It’s worth noting that most credit cards with low interest on purchases for at least 18 months tend to have less features than premium cards. While you’ll pay less interest on purchases for at least 18 months, you're also less likely to earn reward or bonus points.
Property Personal Finance Writer
A property and personal finance writer, Nick Bendel covers property, loans, credit cards, superannuation, and other bank products. Nick has previously written for The Adviser, Mortgage Business, Lifehacker, Business Insider, Yahoo Finance, and InvestorDaily, and loves getting elbow-deep in the latest ABS, APRA and RBA data.
Frequently asked questions
How does credit card interest work?
Generally, when we talk about credit card interest, we mean the purchase interest rate, which is the interest charged on purchases you make with your credit card.
If you don’t pay your full balance each month (or even if you pay the minimum amount), you are charged interest on all the outstanding transactions and the remaining balance. However, interest is also charged on cash advances, balance transfers, special rate offers and, in some cases, even the fees charged by the company.
The interest rate can vary, depending on the credit card. Some have an interest-free period, otherwise you start paying interest from the day you make a purchase or from the day your monthly statement is issued. So avoid interest by paying the full amount promptly.
How is credit card interest charged?
Your credit card will be charged interest when you don’t pay off the balance on your credit card. Your card provider or bank charges you the individual interest rate that is associated with your card, which is usually between 10 and 20 per cent.
The interest will be added onto your bill each month or billing period if you don’t pay off the balance, unless you are in an interest-free period.
You will be charged interest on anything that hasn’t been paid for inside the interest-free period. Usually you will receive a notice on your bill or statement saying you will be charged interest so you have some form of notice before you’re charged.
Can a pensioner get a credit card?
It is possible to get a credit card as a pensioner. There are some factors to keep in mind, including:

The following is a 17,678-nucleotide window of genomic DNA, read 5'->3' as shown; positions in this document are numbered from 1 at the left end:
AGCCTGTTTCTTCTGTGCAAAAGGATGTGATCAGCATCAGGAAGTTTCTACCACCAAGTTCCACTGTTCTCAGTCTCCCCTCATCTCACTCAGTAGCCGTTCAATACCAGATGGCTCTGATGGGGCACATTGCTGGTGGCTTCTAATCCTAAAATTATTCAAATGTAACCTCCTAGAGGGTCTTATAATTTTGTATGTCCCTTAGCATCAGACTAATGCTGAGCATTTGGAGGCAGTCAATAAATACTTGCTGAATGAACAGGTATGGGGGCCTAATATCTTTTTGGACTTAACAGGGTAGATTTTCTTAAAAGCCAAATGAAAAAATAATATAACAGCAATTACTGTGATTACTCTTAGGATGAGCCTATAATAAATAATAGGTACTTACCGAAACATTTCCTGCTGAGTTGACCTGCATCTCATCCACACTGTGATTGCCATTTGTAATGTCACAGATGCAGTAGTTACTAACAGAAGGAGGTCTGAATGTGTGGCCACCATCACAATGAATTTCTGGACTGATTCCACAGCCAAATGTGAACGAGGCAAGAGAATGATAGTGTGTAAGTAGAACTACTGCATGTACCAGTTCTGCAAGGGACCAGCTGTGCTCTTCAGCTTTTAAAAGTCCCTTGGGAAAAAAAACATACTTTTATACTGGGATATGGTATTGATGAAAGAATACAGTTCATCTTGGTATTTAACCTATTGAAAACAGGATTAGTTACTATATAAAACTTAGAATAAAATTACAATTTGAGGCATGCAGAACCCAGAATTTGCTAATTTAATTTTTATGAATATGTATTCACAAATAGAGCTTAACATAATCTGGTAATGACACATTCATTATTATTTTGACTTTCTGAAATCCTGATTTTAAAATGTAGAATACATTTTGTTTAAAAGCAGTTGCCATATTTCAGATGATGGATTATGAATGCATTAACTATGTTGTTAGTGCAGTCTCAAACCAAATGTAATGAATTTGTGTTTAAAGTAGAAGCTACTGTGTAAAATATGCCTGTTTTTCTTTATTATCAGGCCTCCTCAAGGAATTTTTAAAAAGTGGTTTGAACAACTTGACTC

- Annual income. Look for credit cards with minimum annual income requirements you can meet.
- Annual fees. If high fees are a concern for you, opt for a card with a low or $0 annual fee.
- Interest rate. Make sure you won’t have any nasty surprises on your credit card bill. Compare cards with a low interest rates to minimise risk.
How to calculate credit card interest
Credit card interest can quickly turn a manageable balance into unmovable debt. So being able to understand how interest rates translate into dollars is an important skill to acquire.
The common mistake people make is focusing on the credit card’s annual percentage rate (APR), which often sits between 15 and 20 per cent. While the APR does provide a rough idea of how much interest you’ll pay, it’s not entirely accurate.
This is because you actually accrue interest on your balance daily, not annually. So, you need to work out your daily periodic rate (DPR). To do this, divide your card’s APR by the number of days in a year (e.g. 16.9 per cent divided by 365, or 0.05 per cent). You can then apply this figure to the daily balance on your credit card.
How do you use a credit card?
Credit cards are a quick and convenient way to pay for items in store, online or over the phone. You can use a credit card as a cashless way to pay for goods or services, both locally and overseas. You can also use a credit card to make a cash advance, which gives you the flexibility to withdraw cash from your credit card account. Because a credit card uses the bank’s funds instead of your own, you will be charged interest on the money you spend – unless you pay off the entire debt within the interest-free period. If you pay the minimum monthly repayment, you will be charged interest. There are many different credit card options on the market, all offering different interest rates and reward options.
What is a balance transfer credit card?
A balance transfer credit card lets you transfer your debt balance from one credit card to another. A balance transfer credit card generally has a 0 per cent interest rate for a set period of time. When you roll your debt balance over to a new credit card, you’ll be able to take advantage of the interest-free period to pay your credit card debt off faster without accruing additional interest charges. If your application is approved, the provider will pay out your old credit card and transfer your debt balance over to the new card.
How do you use credit cards?
A credit card can be an easy way to make purchases online, in person or over the phone. When used properly, a credit card can even help you manage your cash flow. But before applying for a credit card, it’s good to know how they work. A credit card is essentially a personal line of credit which lets you buy things and pay for them later. As a card holder, you’ll be given a credit limit and (potentially) charged interest on the money the bank lends you. At the end of each billing period, the bank will send you a statement which shows your outstanding balance and the minimum amount you need to pay back. If you don’t pay back the full balance amount, the bank will begin charging you interest.
How to get a free credit card